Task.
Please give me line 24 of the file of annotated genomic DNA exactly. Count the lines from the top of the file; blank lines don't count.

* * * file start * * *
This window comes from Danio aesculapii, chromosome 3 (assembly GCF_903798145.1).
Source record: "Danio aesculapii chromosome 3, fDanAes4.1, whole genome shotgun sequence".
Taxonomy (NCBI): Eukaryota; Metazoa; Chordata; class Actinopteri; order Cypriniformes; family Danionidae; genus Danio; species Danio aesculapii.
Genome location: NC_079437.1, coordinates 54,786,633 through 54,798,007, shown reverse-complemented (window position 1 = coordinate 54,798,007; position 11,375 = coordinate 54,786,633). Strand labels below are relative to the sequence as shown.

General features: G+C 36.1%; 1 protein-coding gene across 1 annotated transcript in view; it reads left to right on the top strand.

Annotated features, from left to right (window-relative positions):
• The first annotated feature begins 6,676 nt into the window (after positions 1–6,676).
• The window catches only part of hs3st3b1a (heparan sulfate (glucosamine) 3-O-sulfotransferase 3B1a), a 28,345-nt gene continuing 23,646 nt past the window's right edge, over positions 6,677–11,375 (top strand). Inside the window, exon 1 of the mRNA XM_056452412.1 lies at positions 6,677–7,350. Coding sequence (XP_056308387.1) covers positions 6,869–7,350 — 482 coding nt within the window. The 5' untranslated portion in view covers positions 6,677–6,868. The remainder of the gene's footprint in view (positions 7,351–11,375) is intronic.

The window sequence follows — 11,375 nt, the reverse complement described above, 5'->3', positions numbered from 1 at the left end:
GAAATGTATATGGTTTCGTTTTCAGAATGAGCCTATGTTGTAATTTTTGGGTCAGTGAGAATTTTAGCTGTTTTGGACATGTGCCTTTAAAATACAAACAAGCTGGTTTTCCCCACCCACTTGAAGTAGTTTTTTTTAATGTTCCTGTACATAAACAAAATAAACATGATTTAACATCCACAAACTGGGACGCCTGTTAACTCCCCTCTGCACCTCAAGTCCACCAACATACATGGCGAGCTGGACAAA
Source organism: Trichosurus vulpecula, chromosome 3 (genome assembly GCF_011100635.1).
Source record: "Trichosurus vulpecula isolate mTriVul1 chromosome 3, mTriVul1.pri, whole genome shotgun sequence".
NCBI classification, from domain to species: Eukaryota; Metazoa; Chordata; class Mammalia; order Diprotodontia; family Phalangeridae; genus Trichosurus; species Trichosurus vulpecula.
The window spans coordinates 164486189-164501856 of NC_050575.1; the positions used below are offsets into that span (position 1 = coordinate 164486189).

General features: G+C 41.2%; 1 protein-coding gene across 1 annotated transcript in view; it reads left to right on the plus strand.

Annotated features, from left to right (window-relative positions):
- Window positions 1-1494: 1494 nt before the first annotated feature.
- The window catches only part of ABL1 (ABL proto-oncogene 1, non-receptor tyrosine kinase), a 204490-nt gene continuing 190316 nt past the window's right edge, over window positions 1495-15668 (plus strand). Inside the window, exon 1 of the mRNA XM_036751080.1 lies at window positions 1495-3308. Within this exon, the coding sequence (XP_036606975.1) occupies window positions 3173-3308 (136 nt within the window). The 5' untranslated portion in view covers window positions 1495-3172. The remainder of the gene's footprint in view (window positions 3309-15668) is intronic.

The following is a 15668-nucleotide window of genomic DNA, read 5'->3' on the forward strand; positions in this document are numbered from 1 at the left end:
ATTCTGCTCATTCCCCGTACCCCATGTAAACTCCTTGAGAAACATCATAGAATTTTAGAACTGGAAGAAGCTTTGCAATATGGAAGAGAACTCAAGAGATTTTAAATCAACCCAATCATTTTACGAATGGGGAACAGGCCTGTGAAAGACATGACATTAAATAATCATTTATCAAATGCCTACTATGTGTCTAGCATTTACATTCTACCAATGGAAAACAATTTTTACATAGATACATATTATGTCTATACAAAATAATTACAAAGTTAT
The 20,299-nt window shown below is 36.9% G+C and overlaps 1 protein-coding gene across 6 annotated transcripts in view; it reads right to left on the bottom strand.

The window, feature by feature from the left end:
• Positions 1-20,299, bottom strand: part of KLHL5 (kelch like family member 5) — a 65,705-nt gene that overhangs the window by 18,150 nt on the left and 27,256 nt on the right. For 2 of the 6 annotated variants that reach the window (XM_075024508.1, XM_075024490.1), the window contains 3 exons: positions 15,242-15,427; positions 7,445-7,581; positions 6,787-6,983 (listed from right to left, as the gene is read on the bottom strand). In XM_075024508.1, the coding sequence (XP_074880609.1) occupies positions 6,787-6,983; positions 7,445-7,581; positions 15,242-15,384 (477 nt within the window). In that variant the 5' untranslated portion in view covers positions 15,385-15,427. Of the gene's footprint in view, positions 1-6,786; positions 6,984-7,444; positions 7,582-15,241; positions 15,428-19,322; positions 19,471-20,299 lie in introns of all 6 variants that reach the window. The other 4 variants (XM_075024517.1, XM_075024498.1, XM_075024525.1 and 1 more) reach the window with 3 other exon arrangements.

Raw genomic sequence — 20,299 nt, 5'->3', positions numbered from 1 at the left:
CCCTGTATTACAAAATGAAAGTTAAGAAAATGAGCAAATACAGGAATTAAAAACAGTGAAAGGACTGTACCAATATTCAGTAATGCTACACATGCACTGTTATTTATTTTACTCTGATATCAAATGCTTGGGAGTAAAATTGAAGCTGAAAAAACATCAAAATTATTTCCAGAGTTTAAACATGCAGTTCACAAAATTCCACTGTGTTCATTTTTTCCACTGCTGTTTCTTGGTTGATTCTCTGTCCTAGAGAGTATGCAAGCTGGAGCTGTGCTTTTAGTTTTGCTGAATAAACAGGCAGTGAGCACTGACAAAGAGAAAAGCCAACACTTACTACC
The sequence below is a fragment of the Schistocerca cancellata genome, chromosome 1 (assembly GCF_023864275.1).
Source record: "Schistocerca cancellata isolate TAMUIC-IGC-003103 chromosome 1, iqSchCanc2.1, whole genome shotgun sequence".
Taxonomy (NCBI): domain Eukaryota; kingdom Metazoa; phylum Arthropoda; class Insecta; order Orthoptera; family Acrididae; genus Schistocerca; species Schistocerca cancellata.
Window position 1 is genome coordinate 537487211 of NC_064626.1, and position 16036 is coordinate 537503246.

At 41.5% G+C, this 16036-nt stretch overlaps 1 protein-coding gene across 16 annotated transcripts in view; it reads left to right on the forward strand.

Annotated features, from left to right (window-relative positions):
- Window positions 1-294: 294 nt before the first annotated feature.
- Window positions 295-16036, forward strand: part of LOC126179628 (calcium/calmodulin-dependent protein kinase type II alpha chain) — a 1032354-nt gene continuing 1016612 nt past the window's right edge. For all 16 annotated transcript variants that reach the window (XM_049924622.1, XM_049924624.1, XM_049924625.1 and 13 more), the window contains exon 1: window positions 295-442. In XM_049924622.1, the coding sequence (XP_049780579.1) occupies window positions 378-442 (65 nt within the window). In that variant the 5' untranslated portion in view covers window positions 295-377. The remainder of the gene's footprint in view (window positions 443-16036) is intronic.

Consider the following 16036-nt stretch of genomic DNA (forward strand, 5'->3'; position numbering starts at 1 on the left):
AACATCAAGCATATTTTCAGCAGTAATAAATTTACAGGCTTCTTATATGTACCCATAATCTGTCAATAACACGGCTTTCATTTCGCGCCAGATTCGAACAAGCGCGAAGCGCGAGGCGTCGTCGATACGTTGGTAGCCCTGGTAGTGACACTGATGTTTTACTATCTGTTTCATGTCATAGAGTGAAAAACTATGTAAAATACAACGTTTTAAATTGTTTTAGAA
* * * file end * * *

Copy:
Raw genomic sequence — 20,299 nt, 5'->3', positions numbered from 1 at the left: